Miller describes her role as a worker bee who handles the day-to-day business, while Jesse plays more of a big picture, strategic role.  

LeAnn Miller, the self-described “Veggie Lady,” packs veggie bags for delivery. Miller and her son, Dr. Jesse Miller, are the founders of Eat Wyoming. (Courtesy photo from LeAnn Miller) 

How it works

Eat Wyoming customers can purchase a variety of individual items online — curried carrot pickles and honey are customer favorites. Or they can choose one of multiple subscription options. Customers who choose the VeggieBox Leap Frog option receive 26 deliveries per year. A “VeggieBox” is actually a bag filled with farm-fresh Wyoming vegetables and seasonal fruits. Prices vary based on subscription type, but in general, the cost is around $36 per VeggieBox.

Each bag contains 15 to 20 lbs. of seven to nine different varieties of veggies. And all  VeggieBox farmers use organic practices, which means no synthetic pesticides, herbicides or fertilizers. Most of the recent bags contained red cabbage, summer squash, a candy sweet onion, fennel bulbs, tomatoes, green beans, cauliflower and beets, Miller said. The selection constantly changes as farmers pick what’s ripe and ready. Subscribers also can customize their VeggieBox by adding on coffee, herbs, milk or mushrooms.

Using a refrigerated box truck, Miller or one of her drivers hits the road several times per week to pick up veggies from the farms. Everything is then brought back to the Casper hub, where it is sorted, packed and placed in another refrigerated vehicle, most likely a van, and delivered to customers.

It’s a concept that’s caught on. Miller said when they first started out, Eat Wyoming had around 10 VeggieBox subscribers. That number has grown to 145. And that doesn’t account for all of the other products they sell.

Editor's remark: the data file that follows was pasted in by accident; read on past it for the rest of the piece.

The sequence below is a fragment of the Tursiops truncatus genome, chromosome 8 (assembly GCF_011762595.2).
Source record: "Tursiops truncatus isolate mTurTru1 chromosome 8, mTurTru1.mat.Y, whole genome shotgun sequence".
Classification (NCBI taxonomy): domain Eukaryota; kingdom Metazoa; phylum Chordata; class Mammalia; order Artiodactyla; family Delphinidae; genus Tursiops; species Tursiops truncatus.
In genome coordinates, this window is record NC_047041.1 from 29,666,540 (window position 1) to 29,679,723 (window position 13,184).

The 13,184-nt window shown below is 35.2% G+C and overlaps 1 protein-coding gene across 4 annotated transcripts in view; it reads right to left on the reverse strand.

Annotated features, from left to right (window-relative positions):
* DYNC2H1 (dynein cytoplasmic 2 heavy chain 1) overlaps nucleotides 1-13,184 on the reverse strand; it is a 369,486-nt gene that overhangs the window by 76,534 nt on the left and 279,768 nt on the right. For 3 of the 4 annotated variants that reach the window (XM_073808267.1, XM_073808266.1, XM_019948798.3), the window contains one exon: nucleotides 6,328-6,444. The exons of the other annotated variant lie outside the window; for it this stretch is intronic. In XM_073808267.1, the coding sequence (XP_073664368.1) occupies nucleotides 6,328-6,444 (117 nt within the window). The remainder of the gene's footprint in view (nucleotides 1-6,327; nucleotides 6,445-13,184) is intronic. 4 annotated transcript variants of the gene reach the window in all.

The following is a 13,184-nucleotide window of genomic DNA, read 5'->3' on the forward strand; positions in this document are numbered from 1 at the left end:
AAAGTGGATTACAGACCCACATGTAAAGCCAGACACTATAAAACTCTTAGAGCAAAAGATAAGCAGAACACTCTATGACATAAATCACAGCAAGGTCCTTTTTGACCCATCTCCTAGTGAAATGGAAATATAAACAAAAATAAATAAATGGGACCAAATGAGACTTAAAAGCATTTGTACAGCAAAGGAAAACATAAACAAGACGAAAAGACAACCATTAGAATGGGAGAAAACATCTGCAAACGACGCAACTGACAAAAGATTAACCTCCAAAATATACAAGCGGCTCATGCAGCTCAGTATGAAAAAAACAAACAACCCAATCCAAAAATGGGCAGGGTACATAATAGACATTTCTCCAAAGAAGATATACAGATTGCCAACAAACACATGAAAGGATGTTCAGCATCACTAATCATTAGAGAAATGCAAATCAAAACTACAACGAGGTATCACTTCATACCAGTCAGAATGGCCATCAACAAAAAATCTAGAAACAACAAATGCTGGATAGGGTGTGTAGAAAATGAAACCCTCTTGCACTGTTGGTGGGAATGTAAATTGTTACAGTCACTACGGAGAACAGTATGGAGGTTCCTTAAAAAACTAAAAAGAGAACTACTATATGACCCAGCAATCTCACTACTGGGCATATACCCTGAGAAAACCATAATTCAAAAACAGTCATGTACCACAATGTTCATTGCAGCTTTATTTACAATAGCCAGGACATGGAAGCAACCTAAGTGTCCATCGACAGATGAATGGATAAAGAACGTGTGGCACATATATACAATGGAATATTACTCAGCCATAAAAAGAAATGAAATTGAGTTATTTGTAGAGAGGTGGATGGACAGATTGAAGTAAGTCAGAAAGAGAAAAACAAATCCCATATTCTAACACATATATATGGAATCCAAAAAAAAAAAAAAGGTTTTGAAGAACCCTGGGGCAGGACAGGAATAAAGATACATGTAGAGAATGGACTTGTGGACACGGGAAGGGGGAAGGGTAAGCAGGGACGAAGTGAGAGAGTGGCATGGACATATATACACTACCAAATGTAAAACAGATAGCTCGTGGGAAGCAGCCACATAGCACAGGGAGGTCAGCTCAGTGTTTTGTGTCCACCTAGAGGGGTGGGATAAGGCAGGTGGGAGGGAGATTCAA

Subscriptions have grown around 30% for each of the past two years. To continue that growth trend, Eat Wyoming is moving into the wholesale market, bringing the same fresh, local produce to restaurants with sights set on offering a farm-to-table experience. Miller said there’s good opportunity in that market segment if they can get wholesale customers to understand the value of locally grown produce—even if the initial price seems a bit higher.

“In most cases, our produce was picked from the vine or pulled from the ground — in just 48 to 72 hours before we deliver it to our customers,” she said. “It’s not the same as produce that is trucked in for days, sitting in warehouses, picked when it’s not yet ripe and then sometimes ripened with gas.”

With routes in the Bighorn Basin, Cheyenne, Laramie, Fremont and Teton Counties, Eat Wyoming can serve the larger population centers. But Miller said they strive to bring that service to more rural areas as well, traveling as far as Newcastle in the northeast, and making inroads into the Rock Springs area.

Always looking to introduce new products into the lineup and expand her list of producers, Miller is eager to find some fresh favorites to add to her list of top sellers. Because even as the business has grown, the mission of expanding markets for Wyoming producers and bringing fresh Wyoming foods to customers remains the same.